‘The Menu’ is a key feature in Durden, where all the internal features are exposed and controlled. Underneath the surface, the menu covers two primary trees (one ‘global’ and one ‘target’) where each entry describes either a subdirectory, an action or a key/value input. The global tree convers system wide settings, and the target tree covers the currently selected window.

This annotated screenshot shows the default navigation UI in the root of the global directory tree:

menu UI

This UI gets activated when you press your global or target menu keybinding (or mouse-left-click the statusbar layout button when in float mode).

The widget area shows path- activated widgets, the current entries shows the filtered directory listing at your current path, the path indicator shows your current path and the filter input field shows your currently active filter.

Paths in these trees can be bound to keys, timers, external IPC or simply browsed via the user interface. The actual set of directories and entries that are available will shift dynamically, as each entry has a dynamic ‘evaluate’ function that determines if the feature it represents is available right now or not.

Underneath the surface, these paths are evaluated like this:


The =5 in the example above is a binding to setting a specific key/value pair (here, setting the mouse cursor scale factor to 5).

Due to key naming restrictions, paths currently bound to custom keys will have a slightly diffferent format in the database. Inspecting them will look something like this:

arcan_db show_appl durden |grep custom

The easiest way to navigate the menu, by far, is simply by typing. You should see the set of available options shrinking as the matched set gets reduced.

The key bound to SELECT (typically ENTER) is used to activate the entry. If the entry is colored grey, it is an action or a value- entry dialog. If it is colored yellow, it is a subdirectory.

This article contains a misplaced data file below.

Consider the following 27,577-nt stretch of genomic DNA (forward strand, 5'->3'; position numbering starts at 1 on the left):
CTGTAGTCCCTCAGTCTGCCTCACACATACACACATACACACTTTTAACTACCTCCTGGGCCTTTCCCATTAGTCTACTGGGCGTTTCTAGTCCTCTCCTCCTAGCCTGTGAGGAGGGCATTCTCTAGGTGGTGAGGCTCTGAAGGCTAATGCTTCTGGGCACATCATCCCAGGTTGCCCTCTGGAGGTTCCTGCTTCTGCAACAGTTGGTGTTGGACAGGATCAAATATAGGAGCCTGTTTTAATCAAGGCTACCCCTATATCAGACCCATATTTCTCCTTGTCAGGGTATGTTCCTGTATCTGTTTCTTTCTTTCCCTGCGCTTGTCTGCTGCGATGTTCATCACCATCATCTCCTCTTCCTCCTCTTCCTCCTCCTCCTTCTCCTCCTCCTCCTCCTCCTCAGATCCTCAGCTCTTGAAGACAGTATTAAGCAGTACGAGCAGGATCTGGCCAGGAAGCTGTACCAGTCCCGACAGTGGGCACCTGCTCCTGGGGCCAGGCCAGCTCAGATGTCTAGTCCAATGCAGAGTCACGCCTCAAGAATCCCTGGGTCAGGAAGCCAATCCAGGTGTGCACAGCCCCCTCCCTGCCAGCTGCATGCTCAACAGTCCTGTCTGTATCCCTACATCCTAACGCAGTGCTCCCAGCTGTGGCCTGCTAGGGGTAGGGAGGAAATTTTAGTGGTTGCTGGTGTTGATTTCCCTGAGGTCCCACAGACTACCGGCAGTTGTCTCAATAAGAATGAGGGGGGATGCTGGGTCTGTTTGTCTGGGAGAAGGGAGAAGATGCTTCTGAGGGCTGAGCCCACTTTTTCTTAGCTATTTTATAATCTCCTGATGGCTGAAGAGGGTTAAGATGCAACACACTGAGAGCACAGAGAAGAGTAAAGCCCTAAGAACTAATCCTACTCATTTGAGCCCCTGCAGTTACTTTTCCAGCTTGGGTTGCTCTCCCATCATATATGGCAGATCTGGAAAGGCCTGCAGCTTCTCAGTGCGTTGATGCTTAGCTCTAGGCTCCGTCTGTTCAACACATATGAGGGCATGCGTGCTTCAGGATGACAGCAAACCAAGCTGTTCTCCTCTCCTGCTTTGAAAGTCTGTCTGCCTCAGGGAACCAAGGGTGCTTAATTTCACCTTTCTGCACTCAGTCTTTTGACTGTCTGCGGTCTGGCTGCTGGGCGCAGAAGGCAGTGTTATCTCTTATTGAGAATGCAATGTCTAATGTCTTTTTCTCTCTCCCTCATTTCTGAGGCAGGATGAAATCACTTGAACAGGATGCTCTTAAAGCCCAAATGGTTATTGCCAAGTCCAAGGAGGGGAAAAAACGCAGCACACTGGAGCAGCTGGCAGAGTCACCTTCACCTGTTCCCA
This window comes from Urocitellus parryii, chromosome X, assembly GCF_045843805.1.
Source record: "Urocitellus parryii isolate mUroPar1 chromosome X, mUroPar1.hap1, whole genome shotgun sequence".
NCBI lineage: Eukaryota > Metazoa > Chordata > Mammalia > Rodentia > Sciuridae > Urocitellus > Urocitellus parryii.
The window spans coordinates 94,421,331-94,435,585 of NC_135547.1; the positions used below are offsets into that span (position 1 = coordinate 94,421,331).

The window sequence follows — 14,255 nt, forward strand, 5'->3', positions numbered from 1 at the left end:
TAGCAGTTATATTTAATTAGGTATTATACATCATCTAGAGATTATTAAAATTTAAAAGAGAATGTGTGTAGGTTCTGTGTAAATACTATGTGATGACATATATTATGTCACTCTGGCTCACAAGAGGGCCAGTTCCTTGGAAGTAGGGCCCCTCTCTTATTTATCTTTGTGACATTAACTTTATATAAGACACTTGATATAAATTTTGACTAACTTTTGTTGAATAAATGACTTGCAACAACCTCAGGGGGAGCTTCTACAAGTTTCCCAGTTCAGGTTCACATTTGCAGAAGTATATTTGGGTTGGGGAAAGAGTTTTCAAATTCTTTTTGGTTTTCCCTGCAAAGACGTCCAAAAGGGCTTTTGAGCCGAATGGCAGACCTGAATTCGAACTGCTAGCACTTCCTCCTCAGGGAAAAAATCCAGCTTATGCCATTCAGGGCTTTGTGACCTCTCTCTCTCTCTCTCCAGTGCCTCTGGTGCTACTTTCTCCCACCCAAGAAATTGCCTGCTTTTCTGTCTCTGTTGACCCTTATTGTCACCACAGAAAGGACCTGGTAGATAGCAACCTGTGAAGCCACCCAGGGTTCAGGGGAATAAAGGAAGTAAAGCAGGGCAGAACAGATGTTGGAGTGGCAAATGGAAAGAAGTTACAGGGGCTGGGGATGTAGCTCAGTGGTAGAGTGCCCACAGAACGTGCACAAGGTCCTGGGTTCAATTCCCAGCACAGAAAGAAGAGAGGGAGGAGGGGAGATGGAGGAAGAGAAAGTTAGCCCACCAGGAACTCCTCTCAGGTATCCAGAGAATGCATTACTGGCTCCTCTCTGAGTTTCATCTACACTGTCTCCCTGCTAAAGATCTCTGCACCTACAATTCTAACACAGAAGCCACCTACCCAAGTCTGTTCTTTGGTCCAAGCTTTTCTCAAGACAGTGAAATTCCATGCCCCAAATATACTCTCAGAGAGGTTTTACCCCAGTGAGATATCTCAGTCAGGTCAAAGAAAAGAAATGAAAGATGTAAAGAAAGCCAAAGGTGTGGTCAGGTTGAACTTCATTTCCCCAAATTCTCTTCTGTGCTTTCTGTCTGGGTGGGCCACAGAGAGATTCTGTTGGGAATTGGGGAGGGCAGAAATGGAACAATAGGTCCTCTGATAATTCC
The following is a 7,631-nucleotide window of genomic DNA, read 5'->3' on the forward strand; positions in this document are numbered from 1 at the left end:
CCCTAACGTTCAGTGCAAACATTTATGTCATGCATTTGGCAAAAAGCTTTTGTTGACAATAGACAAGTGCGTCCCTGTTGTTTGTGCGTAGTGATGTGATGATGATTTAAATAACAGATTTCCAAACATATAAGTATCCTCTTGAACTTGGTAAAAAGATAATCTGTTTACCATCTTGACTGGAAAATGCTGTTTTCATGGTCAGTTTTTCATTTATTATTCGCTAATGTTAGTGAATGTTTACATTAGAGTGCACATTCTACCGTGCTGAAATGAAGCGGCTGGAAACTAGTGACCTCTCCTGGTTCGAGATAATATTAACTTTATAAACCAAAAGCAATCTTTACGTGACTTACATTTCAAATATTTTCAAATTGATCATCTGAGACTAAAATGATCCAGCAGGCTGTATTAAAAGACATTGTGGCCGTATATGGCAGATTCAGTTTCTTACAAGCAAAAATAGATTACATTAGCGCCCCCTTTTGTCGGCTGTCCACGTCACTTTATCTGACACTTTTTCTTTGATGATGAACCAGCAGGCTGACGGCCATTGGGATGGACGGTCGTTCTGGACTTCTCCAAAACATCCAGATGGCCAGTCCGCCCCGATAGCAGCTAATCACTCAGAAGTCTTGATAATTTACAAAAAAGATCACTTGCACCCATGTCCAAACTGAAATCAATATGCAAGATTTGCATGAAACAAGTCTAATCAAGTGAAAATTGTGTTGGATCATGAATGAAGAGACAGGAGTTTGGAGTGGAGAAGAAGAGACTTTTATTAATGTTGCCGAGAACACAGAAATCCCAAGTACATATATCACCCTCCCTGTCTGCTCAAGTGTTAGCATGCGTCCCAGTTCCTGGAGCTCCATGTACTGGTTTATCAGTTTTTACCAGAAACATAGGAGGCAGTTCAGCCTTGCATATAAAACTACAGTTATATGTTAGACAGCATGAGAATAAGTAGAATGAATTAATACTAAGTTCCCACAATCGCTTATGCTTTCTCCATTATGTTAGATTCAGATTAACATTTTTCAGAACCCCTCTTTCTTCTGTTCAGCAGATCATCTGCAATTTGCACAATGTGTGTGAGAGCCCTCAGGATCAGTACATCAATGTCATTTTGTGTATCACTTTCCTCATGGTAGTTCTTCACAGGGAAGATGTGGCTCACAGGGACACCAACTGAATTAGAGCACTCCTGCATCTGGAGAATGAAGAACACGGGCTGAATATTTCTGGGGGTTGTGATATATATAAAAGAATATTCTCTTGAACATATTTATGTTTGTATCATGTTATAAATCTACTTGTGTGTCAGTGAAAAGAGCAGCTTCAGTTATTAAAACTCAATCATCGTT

As you navigate deeper into the tree, you can use META1+ESCAPE to go up one level, or simply type ‘..’ and SELECT.

A value entry dialog looks like this:

menu UI

The contents will vary somewhat with the setup of the menu entries, but will typically cover a short description, a hint on the valid range, the current value and an input field colored based on if the current values validate or not (red like in the screenshot).

Binding Keys

Though this falls under normal input management, there is a special feature worth noting in this context. When making a new binding by going to /global/input/bind/custom, you will be prompted to pick the menu path to bind.

If you select an action, there’s nothing complicated going on - that particular action will be bound. If you select a key/value target, the default is that the value you entered will be the actually bound value but if you hold META1 when selecting the entry, the actual dialog prompt will be bound instead.

In a similar fashion, you can also bind the navigation directory itself by holding META1 when pressing SELECT.


The widget areas are dynamically populated based on the currently active path. Widgets in durden come in two forms, one is from lua scripts that are scanned during startup (see the .lua files in the widgets subpath) that explicitly binds their activation to certain paths and patterns.

These are used to provide extra information, like the ASCII- table shown when going for “global/input/keyboard/map/bind_utf8” and the list of keybindings shown when going for “global/input/bind/custom” like in the screenshot below:

widget screenshot

The included cheatsheet widget, for instance, shows helper information based on the identity or the tag of the currently select window. You can add your own by dropping a txt file in the widgets/cheatsheets path. The first line of the file is a lua pattern that will match against the identity of the window, and new groups are indiciated with an empty line.


There is also a way to emit the same /target path to a group of windows by using any of the available subpaths to /windows, where you can affect all windows, windows of a specific type and so on.


It is also possible to mount the menu tree as a real filesystem, though with some performance drawbacks at the moment. See the separate ‘arcan-cfgfs’ tool that comes with your distribution or as part of the src/tools/acfgfs path in the arcan source repository, along with the section on ipc.

Coming Features

The following changes are planned for the menu:

  • Mouse Cursor warping to reduce movement
  • Better Widget- area layouting
  • Client- provided menus merged into target- group
  • Alternative representations: radial menu, popup, …